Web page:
Diary of a Joint Search


How do joint searches between area-studies programs and traditional departments work? I reflected on that question for some time after opening an e-mail message early last spring from Kathy, the coordinator of our area-studies program. The dean's office, she reported, had at last approved our request to hire a new faculty member.

As area-studies and ethnic-studies programs have assumed new visibility and significance at the large research university where I am an assistant professor, searches for jointly appointed positions are becoming increasingly common. Indeed, the dean's letter indicated that the person we hoped to hire would have formal contractual commitments to both the program and to a specific humanities department.

The punch line came at the end of the e-mail: Would I be willing to serve as the program's official representative and as one of two heads of the search committee?

I should note at the outset that my own appointment is strictly within a traditional department. My affiliation with the area-studies program is entirely unofficial and voluntary, but expected within my department since my predecessor served many years as the director of the area-studies program.

Ordinarily as a relatively new assistant professor, I would be excused from obligations like heading a search committee. But given a substantial turnover in faculty members serving the area-studies program, and my own chronological and topical expertise in relation to the position, I was the logical choice.

Although I did not relish the prospect of added administrative work in an already busy semester, I did feel honored to have been entrusted with the responsibility. Blissfully ignorant of what awaited me, I agreed to make the leap into the unknown world of the joint search.

The dean's decision to position the new hire formally in both the program and a department augured well, I thought. It meant that the program could assert real influence in the hiring process, rather than being left on the sidelines to hope that the traditional department would offer the position to someone competent and willing to work with us.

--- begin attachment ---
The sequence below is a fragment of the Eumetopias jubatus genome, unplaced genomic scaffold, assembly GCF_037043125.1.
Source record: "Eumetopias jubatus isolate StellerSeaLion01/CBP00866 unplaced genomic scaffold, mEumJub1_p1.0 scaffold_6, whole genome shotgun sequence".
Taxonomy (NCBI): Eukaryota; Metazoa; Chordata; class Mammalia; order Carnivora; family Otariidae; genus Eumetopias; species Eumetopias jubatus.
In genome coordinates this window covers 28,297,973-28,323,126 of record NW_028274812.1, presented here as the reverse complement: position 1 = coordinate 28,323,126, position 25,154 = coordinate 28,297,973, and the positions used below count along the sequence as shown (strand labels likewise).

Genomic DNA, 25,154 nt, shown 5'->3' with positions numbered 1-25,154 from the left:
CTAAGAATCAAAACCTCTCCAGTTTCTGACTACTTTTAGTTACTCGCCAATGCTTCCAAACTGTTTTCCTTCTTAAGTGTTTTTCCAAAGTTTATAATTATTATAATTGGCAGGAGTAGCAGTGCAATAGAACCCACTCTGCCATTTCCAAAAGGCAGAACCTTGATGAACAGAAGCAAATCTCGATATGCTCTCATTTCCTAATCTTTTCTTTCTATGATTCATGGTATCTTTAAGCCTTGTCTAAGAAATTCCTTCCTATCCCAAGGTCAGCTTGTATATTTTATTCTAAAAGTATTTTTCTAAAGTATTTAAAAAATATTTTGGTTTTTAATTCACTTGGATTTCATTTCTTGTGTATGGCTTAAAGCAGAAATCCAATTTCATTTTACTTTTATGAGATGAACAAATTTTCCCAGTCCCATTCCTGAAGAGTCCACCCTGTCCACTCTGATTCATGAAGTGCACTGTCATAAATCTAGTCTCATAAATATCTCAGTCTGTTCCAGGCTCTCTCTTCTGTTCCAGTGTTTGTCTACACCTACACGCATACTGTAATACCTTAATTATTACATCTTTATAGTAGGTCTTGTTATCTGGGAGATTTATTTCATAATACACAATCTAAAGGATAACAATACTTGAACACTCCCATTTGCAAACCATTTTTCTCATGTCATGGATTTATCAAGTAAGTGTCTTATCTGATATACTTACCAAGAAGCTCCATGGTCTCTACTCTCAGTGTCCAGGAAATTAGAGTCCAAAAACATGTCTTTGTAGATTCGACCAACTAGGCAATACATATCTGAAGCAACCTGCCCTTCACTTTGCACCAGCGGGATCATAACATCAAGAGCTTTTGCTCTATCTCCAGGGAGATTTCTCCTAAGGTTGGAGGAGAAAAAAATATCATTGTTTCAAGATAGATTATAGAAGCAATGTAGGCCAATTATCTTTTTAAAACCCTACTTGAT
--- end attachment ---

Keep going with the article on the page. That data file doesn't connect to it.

Unfortunately, although good intentions were in place, little thought was given to the logistical aspects of creating joint appointments within the university's existing hiring and tenuring practices. In detailing the good, the bad, and the ugly that we experienced in our search, I hope to make the case in this three-part series for explicit reforms that I wish had been in place when we started.

Initially I entertained happy thoughts about what the new position might bring to our area-studies program. In addition to Kathy, another junior colleague, and myself, we stood to add (if successful) a fourth faculty member. That would mean one more person to help diversify and enhance our curriculum, to rotate into the cycle of teaching our popular introductory survey courses, and to share some of the many "service" responsibilities that help to keep the program afloat.

We knew that the successful candidate would have to demonstrate excellence in scholarship, a must for tenure at our university. Second, we hoped to find someone with above-average teaching ability, who could engage students and serve as a "draw" for the program. Third, the person would ideally manifest an interest in (and a capacity for) engagement with the cultural group he or she studied.

My initial optimism began to fade after I shared the good news with Len, a senior professor in my department. "With which department will you be searching?" he asked. When I told him that I would be co-chairing the search committee with Betty, from Department X, he smiled wryly and asked: "What did you do to deserve that?"

Fifteen minutes later, my telephone rang. It was Judy, the chairwoman of my own department. Len had spoken to her, and she wanted to see me as soon as possible. This seemed serious. Initially, I worried that Judy was going to voice legitimate concerns that my responsibilities with the program were exceeding acceptable limits for a junior assistant professor, but in fact she wanted to speak to me about Department X's history with joint searches.

Over the next half-hour, Judy provided chapter and verse about Department X and its well-deserved reputation on the campus for not playing well with others. Yet she recognized the needs that the position could fill -- both in the program and in Department X -- and pledged to help. Over the course of the search process, she would listen to my questions and offer invaluable strategic advice.

The process began in earnest after Kathy, the program coordinator, and Max, the chairman of Department X, drafted the advertisement and placed it in the appropriate online and print outlets. Our turnaround time was short, both because it was relatively late in the hiring season and because we knew that the subfield in which we were searching was quite small.

Three weeks later, with several dozen applicant files before us, I met with Betty to begin reviewing them and to discuss the process of creating a shortlist. Joining us on the official committee were Henry, a senior humanities professor affiliated with our program, and Michelle, another member of Department X detailed to the search.